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I am a new runner. I have been walking/running since May. I have lost 90 pounds, and am working my way up to a 10K. I just turned 48, I was running 6 days a week, My Dr suggested I switch to every other day. My problem is, I slowed down, I run at about a 5.2 mph pace. There are days I can run 5 to 5.25 miles without even breathing hard. There are other times that last for days, when it is all I can do to make a 5K, 3.1 miles. I have been watching my diet, the supplements I take, my allergys, everything. I just can't seem to figure out the cause.
Is it normal for beginners to experiance this? I appreciate any help!
How many miles have you put in since May?
Regarding your pace:
Thanks for the Reply, Honestly I have no idea how many miles I have put in since May, I Ran my first 5k September 21, I am Running 5.25 miles every other day now. I run on a treadmill most of the time, hence the 5.2 miles per hour. I am running outdoors 1 day a week, in my situation thats all I can manage.. I will try to do more outside running, it is hard to "just run" on a treadmill.. I appreciate the advice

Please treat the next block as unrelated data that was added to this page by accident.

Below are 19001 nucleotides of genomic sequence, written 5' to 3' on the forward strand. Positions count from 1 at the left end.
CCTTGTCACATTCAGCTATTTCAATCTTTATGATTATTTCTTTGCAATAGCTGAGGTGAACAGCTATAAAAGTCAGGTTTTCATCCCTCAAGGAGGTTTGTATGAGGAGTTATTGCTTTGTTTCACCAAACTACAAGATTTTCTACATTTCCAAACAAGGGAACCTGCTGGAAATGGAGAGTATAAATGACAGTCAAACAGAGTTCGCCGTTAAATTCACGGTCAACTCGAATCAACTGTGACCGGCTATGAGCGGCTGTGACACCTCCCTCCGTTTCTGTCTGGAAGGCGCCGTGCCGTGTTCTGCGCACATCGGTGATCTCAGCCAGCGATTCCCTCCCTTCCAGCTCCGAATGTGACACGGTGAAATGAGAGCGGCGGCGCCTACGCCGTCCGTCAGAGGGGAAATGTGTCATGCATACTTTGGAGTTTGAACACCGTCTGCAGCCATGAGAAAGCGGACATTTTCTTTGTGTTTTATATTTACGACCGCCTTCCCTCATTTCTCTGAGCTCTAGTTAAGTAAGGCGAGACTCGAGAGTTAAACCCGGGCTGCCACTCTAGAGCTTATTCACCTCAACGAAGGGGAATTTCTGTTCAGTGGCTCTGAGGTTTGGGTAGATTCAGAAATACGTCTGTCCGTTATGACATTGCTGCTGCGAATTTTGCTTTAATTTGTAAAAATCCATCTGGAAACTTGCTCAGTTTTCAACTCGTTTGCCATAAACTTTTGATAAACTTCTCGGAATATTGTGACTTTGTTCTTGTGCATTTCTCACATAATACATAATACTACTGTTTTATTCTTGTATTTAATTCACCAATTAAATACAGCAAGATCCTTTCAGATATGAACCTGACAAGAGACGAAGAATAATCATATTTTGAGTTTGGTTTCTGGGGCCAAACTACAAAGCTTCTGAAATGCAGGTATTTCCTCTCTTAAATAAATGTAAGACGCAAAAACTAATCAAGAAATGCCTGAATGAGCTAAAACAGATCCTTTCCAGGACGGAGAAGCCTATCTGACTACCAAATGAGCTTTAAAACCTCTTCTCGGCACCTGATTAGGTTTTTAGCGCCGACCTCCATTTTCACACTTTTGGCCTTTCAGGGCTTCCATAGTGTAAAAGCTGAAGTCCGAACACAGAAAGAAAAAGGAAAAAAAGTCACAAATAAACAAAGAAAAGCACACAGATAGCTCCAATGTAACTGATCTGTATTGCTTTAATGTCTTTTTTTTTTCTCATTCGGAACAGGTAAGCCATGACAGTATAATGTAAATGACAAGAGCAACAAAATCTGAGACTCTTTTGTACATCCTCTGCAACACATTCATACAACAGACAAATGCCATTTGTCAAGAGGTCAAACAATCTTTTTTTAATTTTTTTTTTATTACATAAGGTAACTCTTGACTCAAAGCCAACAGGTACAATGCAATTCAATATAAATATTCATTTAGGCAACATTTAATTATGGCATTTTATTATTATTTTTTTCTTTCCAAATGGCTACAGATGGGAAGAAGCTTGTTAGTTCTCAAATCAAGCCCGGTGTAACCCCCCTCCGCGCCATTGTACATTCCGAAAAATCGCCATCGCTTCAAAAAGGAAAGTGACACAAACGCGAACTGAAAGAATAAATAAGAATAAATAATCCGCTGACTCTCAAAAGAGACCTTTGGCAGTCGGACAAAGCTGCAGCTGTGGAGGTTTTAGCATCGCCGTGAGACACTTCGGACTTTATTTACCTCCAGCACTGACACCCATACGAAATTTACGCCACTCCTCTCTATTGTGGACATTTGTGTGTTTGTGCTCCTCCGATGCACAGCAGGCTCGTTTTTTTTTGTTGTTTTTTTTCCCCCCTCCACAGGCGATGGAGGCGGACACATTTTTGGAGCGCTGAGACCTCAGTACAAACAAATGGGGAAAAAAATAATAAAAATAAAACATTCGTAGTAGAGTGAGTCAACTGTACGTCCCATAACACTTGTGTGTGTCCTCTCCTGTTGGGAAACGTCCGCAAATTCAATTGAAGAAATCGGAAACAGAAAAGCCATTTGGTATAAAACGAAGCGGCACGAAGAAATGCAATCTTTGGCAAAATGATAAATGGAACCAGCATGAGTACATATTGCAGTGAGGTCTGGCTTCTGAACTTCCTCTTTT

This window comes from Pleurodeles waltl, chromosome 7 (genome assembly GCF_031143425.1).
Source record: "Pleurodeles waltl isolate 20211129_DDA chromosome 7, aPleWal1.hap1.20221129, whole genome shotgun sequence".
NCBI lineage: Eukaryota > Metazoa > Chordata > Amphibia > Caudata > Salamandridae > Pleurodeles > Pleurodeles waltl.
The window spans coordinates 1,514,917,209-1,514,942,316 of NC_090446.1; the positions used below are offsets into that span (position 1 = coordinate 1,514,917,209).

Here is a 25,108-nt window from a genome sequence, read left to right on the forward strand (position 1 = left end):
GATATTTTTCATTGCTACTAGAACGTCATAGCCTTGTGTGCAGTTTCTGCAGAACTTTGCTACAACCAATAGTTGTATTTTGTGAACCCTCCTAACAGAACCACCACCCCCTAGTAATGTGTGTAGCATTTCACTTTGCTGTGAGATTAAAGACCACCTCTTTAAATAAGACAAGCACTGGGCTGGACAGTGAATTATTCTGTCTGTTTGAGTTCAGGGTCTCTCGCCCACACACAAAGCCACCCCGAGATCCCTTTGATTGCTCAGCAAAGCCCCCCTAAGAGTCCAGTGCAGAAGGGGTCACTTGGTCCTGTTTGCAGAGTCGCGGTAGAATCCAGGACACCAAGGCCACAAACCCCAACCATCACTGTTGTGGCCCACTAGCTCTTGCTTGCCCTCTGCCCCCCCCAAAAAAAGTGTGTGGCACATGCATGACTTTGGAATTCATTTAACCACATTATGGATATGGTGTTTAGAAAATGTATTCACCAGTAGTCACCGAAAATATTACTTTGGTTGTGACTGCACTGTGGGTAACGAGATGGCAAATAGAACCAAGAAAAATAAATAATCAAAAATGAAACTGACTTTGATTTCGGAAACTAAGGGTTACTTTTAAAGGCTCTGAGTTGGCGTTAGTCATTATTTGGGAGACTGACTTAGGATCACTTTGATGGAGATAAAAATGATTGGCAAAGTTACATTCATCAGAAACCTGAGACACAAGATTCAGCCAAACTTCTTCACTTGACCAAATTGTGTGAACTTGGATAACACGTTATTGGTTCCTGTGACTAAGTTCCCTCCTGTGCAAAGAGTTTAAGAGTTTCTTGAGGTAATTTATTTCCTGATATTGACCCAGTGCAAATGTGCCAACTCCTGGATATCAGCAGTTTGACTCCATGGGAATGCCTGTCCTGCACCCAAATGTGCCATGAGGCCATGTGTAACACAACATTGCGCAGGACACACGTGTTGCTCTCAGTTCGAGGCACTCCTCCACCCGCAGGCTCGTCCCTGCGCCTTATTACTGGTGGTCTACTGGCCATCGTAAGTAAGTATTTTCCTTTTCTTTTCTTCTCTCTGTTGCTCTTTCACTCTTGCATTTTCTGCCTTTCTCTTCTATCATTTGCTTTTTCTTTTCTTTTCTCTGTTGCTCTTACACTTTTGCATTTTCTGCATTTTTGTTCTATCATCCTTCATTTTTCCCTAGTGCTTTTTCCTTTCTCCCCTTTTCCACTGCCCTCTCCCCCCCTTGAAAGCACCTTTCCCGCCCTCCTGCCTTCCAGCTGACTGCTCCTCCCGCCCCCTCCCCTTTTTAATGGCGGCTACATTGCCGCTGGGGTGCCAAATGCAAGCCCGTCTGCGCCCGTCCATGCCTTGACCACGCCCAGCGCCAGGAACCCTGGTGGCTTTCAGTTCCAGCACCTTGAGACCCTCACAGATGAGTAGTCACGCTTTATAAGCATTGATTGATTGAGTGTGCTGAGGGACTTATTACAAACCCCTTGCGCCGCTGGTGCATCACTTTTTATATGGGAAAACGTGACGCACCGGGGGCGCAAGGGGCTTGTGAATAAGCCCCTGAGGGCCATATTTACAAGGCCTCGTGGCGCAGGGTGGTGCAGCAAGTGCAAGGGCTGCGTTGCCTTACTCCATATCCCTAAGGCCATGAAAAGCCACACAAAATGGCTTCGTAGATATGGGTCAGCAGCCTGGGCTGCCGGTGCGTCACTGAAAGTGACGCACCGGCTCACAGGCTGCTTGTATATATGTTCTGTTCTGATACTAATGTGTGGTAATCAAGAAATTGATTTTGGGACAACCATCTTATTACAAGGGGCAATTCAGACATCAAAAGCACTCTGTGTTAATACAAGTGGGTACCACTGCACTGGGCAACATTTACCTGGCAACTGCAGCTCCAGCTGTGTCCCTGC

If you've been running 6 days a week, same pace, same distance, you may have gotten into an "overtraining" syndrome. Basically the body gets bored. Try to vary your workouts, by pace and/or by distance. If you hit one of those bad spells, take an extra day or two off. One advantage of running outside, and particularly on trails as shipo does, is more variety in you runs. It's hard to run a steady pace on trails, and even on the roads many times.
If as you describe, you are running at a low enough intensity to run 5 miles, and can do this fine most days, you should not have breathing problems
over 1-3 miles, unless somehow you are running much faster than you believe?
One possible cause of this kind of beathing difficultly and i'd say the most likely is 'excercise induced asthma' ...google it, maybe ask your doctor about it to rule it out.
If it is, it can be triggered by several things such as air bourne allergens, or even just activity itself. I would try going slower for the
first mile and gradually increase speed, and on days where 'you can't breath', slow down more and maybe run a bit further instead, any kind of running is good running.
A less likely but possible cause is too few carbohydrate, low carb is 'all the rage' but for running it can cause problems. If
you are running alot, and don't replace the muscles store of glycogen (through carbs), study's show that it will effect your
aerobic capacity ( vo2max), in simple terms, for the same effort your breathing will be harder. I have tested that myself and its true for me, and
advanced runners use this effect in a principle called 'train low, race high', a way to make 'easy' workouts harder fr aerobic system basically.
Best of luck.